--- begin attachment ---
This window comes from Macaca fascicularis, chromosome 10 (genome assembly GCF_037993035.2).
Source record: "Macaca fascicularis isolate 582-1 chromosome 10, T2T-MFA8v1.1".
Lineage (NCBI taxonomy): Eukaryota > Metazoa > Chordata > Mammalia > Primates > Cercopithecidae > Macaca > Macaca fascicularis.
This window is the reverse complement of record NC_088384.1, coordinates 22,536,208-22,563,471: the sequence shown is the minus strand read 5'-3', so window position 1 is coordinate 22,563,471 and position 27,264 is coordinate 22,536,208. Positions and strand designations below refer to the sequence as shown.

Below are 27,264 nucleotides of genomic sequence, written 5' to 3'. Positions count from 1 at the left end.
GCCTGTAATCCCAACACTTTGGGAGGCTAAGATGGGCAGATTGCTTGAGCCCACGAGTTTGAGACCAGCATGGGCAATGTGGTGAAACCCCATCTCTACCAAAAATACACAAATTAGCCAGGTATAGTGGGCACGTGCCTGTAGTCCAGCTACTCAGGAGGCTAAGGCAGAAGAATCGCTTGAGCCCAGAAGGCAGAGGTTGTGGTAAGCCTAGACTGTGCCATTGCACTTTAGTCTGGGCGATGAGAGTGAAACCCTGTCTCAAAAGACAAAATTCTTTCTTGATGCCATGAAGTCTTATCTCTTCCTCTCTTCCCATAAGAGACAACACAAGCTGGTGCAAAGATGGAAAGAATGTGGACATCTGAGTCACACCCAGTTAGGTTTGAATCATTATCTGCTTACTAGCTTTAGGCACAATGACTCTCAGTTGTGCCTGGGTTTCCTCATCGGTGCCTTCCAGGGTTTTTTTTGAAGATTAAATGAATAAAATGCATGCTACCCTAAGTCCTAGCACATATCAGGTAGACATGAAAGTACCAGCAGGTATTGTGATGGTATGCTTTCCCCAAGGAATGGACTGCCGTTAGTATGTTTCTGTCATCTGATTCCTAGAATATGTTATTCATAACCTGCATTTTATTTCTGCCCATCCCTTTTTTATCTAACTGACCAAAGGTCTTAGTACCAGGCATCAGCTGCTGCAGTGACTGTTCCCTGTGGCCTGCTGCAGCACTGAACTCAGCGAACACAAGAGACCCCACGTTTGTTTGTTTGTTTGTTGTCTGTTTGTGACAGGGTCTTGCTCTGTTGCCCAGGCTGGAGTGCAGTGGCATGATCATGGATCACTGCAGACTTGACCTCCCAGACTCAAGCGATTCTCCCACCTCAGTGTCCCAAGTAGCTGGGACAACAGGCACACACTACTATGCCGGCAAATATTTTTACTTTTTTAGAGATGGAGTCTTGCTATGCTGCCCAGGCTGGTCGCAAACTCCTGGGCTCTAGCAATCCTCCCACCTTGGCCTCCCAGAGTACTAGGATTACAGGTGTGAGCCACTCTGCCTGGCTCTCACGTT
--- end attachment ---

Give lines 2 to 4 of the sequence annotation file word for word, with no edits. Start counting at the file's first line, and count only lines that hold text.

Source record: "Macaca fascicularis isolate 582-1 chromosome 10, T2T-MFA8v1.1".
Lineage (NCBI taxonomy): Eukaryota > Metazoa > Chordata > Mammalia > Primates > Cercopithecidae > Macaca > Macaca fascicularis.
This window is the reverse complement of record NC_088384.1, coordinates 22,536,208-22,563,471: the sequence shown is the minus strand read 5'-3', so window position 1 is coordinate 22,563,471 and position 27,264 is coordinate 22,536,208. Positions and strand designations below refer to the sequence as shown.